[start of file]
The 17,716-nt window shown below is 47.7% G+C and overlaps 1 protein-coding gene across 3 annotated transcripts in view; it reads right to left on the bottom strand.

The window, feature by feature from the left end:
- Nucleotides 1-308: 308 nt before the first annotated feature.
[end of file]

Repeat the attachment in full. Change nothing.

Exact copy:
The 17,716-nt window shown below is 47.7% G+C and overlaps 1 protein-coding gene across 3 annotated transcripts in view; it reads right to left on the bottom strand.

The window, feature by feature from the left end:
- Nucleotides 1-308: 308 nt before the first annotated feature.